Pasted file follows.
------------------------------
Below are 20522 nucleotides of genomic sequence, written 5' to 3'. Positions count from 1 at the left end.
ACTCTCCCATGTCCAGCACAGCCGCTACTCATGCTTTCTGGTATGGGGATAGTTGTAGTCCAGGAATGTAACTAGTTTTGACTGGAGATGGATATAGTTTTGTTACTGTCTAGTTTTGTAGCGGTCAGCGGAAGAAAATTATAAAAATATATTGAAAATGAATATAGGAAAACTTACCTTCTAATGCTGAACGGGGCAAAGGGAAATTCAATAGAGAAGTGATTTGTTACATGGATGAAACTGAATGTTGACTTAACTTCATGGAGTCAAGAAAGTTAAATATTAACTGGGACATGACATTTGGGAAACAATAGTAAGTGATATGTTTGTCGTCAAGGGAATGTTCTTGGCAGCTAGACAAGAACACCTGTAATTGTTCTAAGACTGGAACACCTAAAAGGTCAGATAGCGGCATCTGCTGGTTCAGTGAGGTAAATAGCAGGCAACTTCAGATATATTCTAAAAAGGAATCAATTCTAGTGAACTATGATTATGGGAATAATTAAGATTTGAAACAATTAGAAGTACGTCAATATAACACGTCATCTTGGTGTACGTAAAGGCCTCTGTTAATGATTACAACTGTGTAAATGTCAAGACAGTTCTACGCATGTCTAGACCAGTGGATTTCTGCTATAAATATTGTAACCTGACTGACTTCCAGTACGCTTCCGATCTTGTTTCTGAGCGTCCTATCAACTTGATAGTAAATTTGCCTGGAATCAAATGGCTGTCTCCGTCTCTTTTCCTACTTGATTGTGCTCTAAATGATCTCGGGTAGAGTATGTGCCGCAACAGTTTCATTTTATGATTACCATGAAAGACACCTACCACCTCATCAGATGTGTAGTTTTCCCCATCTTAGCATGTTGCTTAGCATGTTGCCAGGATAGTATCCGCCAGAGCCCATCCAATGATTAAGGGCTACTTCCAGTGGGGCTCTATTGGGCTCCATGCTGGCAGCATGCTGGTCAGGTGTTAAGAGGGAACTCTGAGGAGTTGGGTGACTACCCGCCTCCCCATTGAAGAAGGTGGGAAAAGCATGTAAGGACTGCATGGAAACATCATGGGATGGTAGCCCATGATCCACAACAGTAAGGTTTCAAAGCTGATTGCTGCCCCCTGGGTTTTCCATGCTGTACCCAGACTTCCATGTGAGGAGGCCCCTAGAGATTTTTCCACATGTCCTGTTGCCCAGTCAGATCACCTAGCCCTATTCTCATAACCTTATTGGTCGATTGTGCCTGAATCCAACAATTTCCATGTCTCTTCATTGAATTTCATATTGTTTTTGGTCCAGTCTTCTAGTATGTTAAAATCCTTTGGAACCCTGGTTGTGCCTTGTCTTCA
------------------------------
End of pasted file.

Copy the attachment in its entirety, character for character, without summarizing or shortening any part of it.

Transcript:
Below are 20522 nucleotides of genomic sequence, written 5' to 3'. Positions count from 1 at the left end.
ACTCTCCCATGTCCAGCACAGCCGCTACTCATGCTTTCTGGTATGGGGATAGTTGTAGTCCAGGAATGTAACTAGTTTTGACTGGAGATGGATATAGTTTTGTTACTGTCTAGTTTTGTAGCGGTCAGCGGAAGAAAATTATAAAAATATATTGAAAATGAATATAGGAAAACTTACCTTCTAATGCTGAACGGGGCAAAGGGAAATTCAATAGAGAAGTGATTTGTTACATGGATGAAACTGAATGTTGACTTAACTTCATGGAGTCAAGAAAGTTAAATATTAACTGGGACATGACATTTGGGAAACAATAGTAAGTGATATGTTTGTCGTCAAGGGAATGTTCTTGGCAGCTAGACAAGAACACCTGTAATTGTTCTAAGACTGGAACACCTAAAAGGTCAGATAGCGGCATCTGCTGGTTCAGTGAGGTAAATAGCAGGCAACTTCAGATATATTCTAAAAAGGAATCAATTCTAGTGAACTATGATTATGGGAATAATTAAGATTTGAAACAATTAGAAGTACGTCAATATAACACGTCATCTTGGTGTACGTAAAGGCCTCTGTTAATGATTACAACTGTGTAAATGTCAAGACAGTTCTACGCATGTCTAGACCAGTGGATTTCTGCTATAAATATTGTAACCTGACTGACTTCCAGTACGCTTCCGATCTTGTTTCTGAGCGTCCTATCAACTTGATAGTAAATTTGCCTGGAATCAAATGGCTGTCTCCGTCTCTTTTCCTACTTGATTGTGCTCTAAATGATCTCGGGTAGAGTATGTGCCGCAACAGTTTCATTTTATGATTACCATGAAAGACACCTACCACCTCATCAGATGTGTAGTTTTCCCCATCTTAGCATGTTGCTTAGCATGTTGCCAGGATAGTATCCGCCAGAGCCCATCCAATGATTAAGGGCTACTTCCAGTGGGGCTCTATTGGGCTCCATGCTGGCAGCATGCTGGTCAGGTGTTAAGAGGGAACTCTGAGGAGTTGGGTGACTACCCGCCTCCCCATTGAAGAAGGTGGGAAAAGCATGTAAGGACTGCATGGAAACATCATGGGATGGTAGCCCATGATCCACAACAGTAAGGTTTCAAAGCTGATTGCTGCCCCCTGGGTTTTCCATGCTGTACCCAGACTTCCATGTGAGGAGGCCCCTAGAGATTTTTCCACATGTCCTGTTGCCCAGTCAGATCACCTAGCCCTATTCTCATAACCTTATTGGTCGATTGTGCCTGAATCCAACAATTTCCATGTCTCTTCATTGAATTTCATATTGTTTTTGGTCCAGTCTTCTAGTATGTTAAAATCCTTTGGAACCCTGGTTGTGCCTTGTCTTCA